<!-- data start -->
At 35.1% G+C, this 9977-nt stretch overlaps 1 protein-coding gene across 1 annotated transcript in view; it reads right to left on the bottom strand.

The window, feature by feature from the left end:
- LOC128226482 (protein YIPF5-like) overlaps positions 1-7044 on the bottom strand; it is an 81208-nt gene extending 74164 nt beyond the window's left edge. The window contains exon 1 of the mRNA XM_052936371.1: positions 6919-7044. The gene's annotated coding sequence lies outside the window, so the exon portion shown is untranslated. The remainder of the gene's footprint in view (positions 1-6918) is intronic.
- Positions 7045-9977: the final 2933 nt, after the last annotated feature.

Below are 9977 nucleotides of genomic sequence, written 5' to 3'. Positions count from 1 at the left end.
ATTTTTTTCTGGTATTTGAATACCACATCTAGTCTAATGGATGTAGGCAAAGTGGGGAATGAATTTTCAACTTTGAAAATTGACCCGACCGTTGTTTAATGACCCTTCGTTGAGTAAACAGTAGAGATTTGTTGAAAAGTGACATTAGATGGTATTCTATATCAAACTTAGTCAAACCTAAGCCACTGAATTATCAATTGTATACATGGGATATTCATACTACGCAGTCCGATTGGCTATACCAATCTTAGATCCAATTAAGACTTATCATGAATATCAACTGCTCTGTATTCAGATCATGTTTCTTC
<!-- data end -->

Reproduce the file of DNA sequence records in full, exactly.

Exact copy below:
At 35.1% G+C, this 9977-nt stretch overlaps 1 protein-coding gene across 1 annotated transcript in view; it reads right to left on the bottom strand.

The window, feature by feature from the left end:
- LOC128226482 (protein YIPF5-like) overlaps positions 1-7044 on the bottom strand; it is an 81208-nt gene extending 74164 nt beyond the window's left edge. The window contains exon 1 of the mRNA XM_052936371.1: positions 6919-7044. The gene's annotated coding sequence lies outside the window, so the exon portion shown is untranslated. The remainder of the gene's footprint in view (positions 1-6918) is intronic.
- Positions 7045-9977: the final 2933 nt, after the last annotated feature.

Below are 9977 nucleotides of genomic sequence, written 5' to 3'. Positions count from 1 at the left end.
ATTTTTTTCTGGTATTTGAATACCACATCTAGTCTAATGGATGTAGGCAAAGTGGGGAATGAATTTTCAACTTTGAAAATTGACCCGACCGTTGTTTAATGACCCTTCGTTGAGTAAACAGTAGAGATTTGTTGAAAAGTGACATTAGATGGTATTCTATATCAAACTTAGTCAAACCTAAGCCACTGAATTATCAATTGTATACATGGGATATTCATACTACGCAGTCCGATTGGCTATACCAATCTTAGATCCAATTAAGACTTATCATGAATATCAACTGCTCTGTATTCAGATCATGTTTCTTC